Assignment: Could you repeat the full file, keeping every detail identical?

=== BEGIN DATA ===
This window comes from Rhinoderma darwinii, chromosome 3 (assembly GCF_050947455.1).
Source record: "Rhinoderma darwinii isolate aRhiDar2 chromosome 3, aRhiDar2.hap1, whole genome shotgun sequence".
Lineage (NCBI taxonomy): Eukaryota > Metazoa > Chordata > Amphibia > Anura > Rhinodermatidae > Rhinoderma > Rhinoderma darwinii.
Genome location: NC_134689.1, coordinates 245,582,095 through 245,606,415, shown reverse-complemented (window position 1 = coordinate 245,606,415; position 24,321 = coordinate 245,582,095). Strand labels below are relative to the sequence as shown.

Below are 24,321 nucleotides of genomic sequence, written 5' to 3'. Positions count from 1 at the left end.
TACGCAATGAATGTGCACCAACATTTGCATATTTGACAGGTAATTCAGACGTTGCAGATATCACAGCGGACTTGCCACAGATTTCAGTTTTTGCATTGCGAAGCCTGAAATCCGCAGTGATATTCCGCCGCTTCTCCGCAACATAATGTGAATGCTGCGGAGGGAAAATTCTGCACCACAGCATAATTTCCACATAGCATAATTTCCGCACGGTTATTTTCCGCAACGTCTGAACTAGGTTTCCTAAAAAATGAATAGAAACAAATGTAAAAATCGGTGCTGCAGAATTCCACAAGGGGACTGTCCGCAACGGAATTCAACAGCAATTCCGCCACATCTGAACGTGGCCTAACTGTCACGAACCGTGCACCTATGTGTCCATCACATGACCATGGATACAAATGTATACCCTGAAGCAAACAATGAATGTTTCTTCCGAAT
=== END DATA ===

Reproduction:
This window comes from Rhinoderma darwinii, chromosome 3 (assembly GCF_050947455.1).
Source record: "Rhinoderma darwinii isolate aRhiDar2 chromosome 3, aRhiDar2.hap1, whole genome shotgun sequence".
Lineage (NCBI taxonomy): Eukaryota > Metazoa > Chordata > Amphibia > Anura > Rhinodermatidae > Rhinoderma > Rhinoderma darwinii.
Genome location: NC_134689.1, coordinates 245,582,095 through 245,606,415, shown reverse-complemented (window position 1 = coordinate 245,606,415; position 24,321 = coordinate 245,582,095). Strand labels below are relative to the sequence as shown.

Below are 24,321 nucleotides of genomic sequence, written 5' to 3'. Positions count from 1 at the left end.
TACGCAATGAATGTGCACCAACATTTGCATATTTGACAGGTAATTCAGACGTTGCAGATATCACAGCGGACTTGCCACAGATTTCAGTTTTTGCATTGCGAAGCCTGAAATCCGCAGTGATATTCCGCCGCTTCTCCGCAACATAATGTGAATGCTGCGGAGGGAAAATTCTGCACCACAGCATAATTTCCACATAGCATAATTTCCGCACGGTTATTTTCCGCAACGTCTGAACTAGGTTTCCTAAAAAATGAATAGAAACAAATGTAAAAATCGGTGCTGCAGAATTCCACAAGGGGACTGTCCGCAACGGAATTCAACAGCAATTCCGCCACATCTGAACGTGGCCTAACTGTCACGAACCGTGCACCTATGTGTCCATCACATGACCATGGATACAAATGTATACCCTGAAGCAAACAATGAATGTTTCTTCCGAAT